Mexico City is actually disappearing into the earth
Mexico City is crumbling. We’re talking more than typical city terms of a crumbling infrastructure – the city itself is actually collapsing and sinking into the earth.
How can this be happening? Mexico City sits on a base of clay – the same clay on which the Aztecs built the first structures of the city. That clay is weakening fast as the city drills into it in a desperate quest for water.
The water shortage has become an increasing crisis in Mexico City. Drought and immense heat intensified by climate change is causing water stores to evaporate. This means that in neighborhoods like Iztapalapa, people never know what to expect when they turn the handle at their tap. This is the situation for almost 20% of the city’s residents.
The more Mexico City drills for water, the faster the city sinks. In some areas, the earth is dropping at an amazing rate of nine inches per year. This is causing a multitude of problems. One of them is cracking and crumbling buildings and sidewalks. More than a cosmetic problem, it’s extremely dangerous. In one incident, a crack in a sidewalk suddenly widened and swallowed a teenager. In total, 15 elementary schools have been affected by the sinking – either crumbling or collapsing entirely.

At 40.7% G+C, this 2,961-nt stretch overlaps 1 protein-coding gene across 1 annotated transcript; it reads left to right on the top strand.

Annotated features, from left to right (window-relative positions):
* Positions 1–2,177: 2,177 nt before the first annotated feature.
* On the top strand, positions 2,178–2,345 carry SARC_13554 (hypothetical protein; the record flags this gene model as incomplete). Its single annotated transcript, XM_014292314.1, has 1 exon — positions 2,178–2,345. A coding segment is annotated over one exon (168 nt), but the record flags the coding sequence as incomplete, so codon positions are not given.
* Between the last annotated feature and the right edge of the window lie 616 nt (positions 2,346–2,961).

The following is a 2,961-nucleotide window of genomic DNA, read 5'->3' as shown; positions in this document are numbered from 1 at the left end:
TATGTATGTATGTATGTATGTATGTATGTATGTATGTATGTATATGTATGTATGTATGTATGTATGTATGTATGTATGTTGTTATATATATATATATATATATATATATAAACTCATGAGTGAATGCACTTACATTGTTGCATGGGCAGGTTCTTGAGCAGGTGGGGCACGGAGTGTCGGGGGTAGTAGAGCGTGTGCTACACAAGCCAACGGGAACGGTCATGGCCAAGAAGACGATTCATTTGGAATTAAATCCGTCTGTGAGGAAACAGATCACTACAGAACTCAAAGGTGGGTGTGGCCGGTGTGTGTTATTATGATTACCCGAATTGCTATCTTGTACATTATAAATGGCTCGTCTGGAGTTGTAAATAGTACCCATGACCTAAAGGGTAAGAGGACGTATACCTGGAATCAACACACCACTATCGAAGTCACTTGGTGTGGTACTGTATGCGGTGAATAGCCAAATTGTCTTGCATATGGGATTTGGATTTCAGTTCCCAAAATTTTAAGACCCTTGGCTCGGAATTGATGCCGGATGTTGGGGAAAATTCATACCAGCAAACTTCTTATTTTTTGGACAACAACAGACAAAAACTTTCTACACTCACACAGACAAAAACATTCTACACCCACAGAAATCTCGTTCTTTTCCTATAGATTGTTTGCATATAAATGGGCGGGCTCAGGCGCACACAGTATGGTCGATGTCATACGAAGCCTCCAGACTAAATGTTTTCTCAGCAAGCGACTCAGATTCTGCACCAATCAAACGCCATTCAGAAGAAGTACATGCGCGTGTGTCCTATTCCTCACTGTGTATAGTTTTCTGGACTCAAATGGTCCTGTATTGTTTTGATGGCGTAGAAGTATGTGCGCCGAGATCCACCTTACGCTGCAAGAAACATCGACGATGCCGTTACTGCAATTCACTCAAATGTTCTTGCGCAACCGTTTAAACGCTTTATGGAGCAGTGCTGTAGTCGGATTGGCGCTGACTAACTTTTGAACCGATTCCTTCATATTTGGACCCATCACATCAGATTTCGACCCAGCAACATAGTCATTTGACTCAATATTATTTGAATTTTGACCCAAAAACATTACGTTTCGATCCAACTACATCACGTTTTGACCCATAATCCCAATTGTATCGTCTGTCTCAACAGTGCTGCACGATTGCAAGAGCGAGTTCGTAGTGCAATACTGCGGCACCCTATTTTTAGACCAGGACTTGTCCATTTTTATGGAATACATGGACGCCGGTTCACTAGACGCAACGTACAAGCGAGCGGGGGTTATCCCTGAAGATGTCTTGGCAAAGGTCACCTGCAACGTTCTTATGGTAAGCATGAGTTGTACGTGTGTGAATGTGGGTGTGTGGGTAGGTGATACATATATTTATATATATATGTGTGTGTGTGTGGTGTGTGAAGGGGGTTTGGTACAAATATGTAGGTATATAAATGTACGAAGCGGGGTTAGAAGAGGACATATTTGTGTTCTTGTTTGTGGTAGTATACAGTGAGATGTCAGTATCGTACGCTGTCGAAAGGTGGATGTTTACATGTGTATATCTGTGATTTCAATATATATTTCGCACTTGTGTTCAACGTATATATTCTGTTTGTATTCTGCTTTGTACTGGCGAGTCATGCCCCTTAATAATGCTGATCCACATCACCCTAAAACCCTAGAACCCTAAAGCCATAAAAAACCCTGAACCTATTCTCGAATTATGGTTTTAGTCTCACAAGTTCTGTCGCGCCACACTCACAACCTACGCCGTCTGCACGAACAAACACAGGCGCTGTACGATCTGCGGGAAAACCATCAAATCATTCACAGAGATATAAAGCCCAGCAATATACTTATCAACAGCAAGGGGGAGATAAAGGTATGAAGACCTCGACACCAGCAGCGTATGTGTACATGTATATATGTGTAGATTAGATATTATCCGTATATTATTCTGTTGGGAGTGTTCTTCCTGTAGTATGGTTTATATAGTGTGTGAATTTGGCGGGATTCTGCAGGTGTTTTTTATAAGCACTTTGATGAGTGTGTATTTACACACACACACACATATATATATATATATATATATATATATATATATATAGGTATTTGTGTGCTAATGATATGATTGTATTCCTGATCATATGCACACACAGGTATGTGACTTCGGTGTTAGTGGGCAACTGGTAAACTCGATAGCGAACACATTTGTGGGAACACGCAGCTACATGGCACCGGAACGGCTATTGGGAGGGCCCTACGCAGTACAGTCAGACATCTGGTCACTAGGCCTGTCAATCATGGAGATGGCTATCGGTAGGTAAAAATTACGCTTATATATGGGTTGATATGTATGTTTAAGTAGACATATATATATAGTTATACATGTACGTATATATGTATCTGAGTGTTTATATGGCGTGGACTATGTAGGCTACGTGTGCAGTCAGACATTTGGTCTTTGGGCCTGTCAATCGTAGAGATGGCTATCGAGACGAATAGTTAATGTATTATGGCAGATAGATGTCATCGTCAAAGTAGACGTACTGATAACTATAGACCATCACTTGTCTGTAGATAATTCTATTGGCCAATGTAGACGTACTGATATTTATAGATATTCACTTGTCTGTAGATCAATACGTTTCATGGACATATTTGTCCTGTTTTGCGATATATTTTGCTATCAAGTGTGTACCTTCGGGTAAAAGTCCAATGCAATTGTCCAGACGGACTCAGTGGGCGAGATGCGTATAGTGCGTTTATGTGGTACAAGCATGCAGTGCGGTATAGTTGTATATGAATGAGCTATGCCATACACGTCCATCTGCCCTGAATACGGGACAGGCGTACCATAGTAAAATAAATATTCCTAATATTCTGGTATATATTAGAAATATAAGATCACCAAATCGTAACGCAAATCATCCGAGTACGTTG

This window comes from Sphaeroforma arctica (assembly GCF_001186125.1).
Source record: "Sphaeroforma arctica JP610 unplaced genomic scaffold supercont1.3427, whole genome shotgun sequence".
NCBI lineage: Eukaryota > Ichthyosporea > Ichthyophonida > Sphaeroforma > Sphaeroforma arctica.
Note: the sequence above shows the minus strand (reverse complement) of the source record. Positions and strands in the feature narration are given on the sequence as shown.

Another issue? As the city sinks, its wastewater is no longer properly draining into the Grand Canal. The canal was constructed to deal with tens of thousands of gallons of wastewater. However, it was designed so that gravity would drain the water from the city and pour it into the canal. With the city falling, drainage has been affected – causing a constant stench across the area.
A government fix for the problem seems unlikely, according to Claudia Sheinbaum. Formerly an environment minister, she developed Mexico City’s first climate change program.
“There has to be a consensus — of scientists, politicians, engineers and society — when it comes to pollution, water, climate,” Sheinbaum told the New York Times. “We have the resources, but lack the political will.”
By Dawn Henderson, Earth.com Staff Writer